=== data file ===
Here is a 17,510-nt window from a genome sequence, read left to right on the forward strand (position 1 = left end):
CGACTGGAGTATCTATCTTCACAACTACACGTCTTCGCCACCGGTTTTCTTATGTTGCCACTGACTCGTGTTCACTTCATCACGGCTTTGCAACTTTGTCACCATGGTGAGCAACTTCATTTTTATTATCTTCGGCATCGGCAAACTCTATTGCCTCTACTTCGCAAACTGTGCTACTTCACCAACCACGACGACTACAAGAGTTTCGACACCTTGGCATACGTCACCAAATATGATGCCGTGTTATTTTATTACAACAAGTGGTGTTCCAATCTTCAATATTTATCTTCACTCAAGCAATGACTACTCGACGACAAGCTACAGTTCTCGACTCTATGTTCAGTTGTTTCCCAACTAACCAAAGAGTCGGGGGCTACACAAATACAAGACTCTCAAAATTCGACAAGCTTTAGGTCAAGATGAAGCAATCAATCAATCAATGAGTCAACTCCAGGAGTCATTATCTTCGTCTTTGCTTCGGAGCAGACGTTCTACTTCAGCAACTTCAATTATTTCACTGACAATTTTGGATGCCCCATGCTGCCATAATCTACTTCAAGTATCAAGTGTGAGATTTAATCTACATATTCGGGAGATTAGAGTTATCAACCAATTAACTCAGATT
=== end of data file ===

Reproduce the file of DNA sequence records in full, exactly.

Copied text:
Here is a 17,510-nt window from a genome sequence, read left to right on the forward strand (position 1 = left end):
CGACTGGAGTATCTATCTTCACAACTACACGTCTTCGCCACCGGTTTTCTTATGTTGCCACTGACTCGTGTTCACTTCATCACGGCTTTGCAACTTTGTCACCATGGTGAGCAACTTCATTTTTATTATCTTCGGCATCGGCAAACTCTATTGCCTCTACTTCGCAAACTGTGCTACTTCACCAACCACGACGACTACAAGAGTTTCGACACCTTGGCATACGTCACCAAATATGATGCCGTGTTATTTTATTACAACAAGTGGTGTTCCAATCTTCAATATTTATCTTCACTCAAGCAATGACTACTCGACGACAAGCTACAGTTCTCGACTCTATGTTCAGTTGTTTCCCAACTAACCAAAGAGTCGGGGGCTACACAAATACAAGACTCTCAAAATTCGACAAGCTTTAGGTCAAGATGAAGCAATCAATCAATCAATGAGTCAACTCCAGGAGTCATTATCTTCGTCTTTGCTTCGGAGCAGACGTTCTACTTCAGCAACTTCAATTATTTCACTGACAATTTTGGATGCCCCATGCTGCCATAATCTACTTCAAGTATCAAGTGTGAGATTTAATCTACATATTCGGGAGATTAGAGTTATCAACCAATTAACTCAGATT